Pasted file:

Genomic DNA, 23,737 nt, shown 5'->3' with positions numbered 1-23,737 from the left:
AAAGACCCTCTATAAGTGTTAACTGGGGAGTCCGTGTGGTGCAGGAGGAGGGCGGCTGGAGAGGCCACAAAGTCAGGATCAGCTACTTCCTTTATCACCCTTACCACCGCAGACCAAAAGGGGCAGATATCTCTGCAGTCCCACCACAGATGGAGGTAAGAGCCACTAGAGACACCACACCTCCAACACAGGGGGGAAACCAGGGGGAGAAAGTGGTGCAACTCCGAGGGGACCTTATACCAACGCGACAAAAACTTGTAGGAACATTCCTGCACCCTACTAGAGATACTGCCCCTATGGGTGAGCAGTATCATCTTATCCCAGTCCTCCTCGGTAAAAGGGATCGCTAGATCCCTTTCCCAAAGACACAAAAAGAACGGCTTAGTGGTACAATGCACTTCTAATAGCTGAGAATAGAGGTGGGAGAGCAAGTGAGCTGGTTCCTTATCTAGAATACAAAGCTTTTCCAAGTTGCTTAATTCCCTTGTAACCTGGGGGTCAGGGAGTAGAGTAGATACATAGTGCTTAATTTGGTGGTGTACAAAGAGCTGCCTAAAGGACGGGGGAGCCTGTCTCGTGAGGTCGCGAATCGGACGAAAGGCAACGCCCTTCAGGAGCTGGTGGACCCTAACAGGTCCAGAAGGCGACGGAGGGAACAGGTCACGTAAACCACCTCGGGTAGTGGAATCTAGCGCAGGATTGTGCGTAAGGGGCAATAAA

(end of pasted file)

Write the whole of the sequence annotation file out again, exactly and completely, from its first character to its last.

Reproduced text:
Genomic DNA, 23,737 nt, shown 5'->3' with positions numbered 1-23,737 from the left:
AAAGACCCTCTATAAGTGTTAACTGGGGAGTCCGTGTGGTGCAGGAGGAGGGCGGCTGGAGAGGCCACAAAGTCAGGATCAGCTACTTCCTTTATCACCCTTACCACCGCAGACCAAAAGGGGCAGATATCTCTGCAGTCCCACCACAGATGGAGGTAAGAGCCACTAGAGACACCACACCTCCAACACAGGGGGGAAACCAGGGGGAGAAAGTGGTGCAACTCCGAGGGGACCTTATACCAACGCGACAAAAACTTGTAGGAACATTCCTGCACCCTACTAGAGATACTGCCCCTATGGGTGAGCAGTATCATCTTATCCCAGTCCTCCTCGGTAAAAGGGATCGCTAGATCCCTTTCCCAAAGACACAAAAAGAACGGCTTAGTGGTACAATGCACTTCTAATAGCTGAGAATAGAGGTGGGAGAGCAAGTGAGCTGGTTCCTTATCTAGAATACAAAGCTTTTCCAAGTTGCTTAATTCCCTTGTAACCTGGGGGTCAGGGAGTAGAGTAGATACATAGTGCTTAATTTGGTGGTGTACAAAGAGCTGCCTAAAGGACGGGGGAGCCTGTCTCGTGAGGTCGCGAATCGGACGAAAGGCAACGCCCTTCAGGAGCTGGTGGACCCTAACAGGTCCAGAAGGCGACGGAGGGAACAGGTCACGTAAACCACCTCGGGTAGTGGAATCTAGCGCAGGATTGTGCGTAAGGGGCAATAAA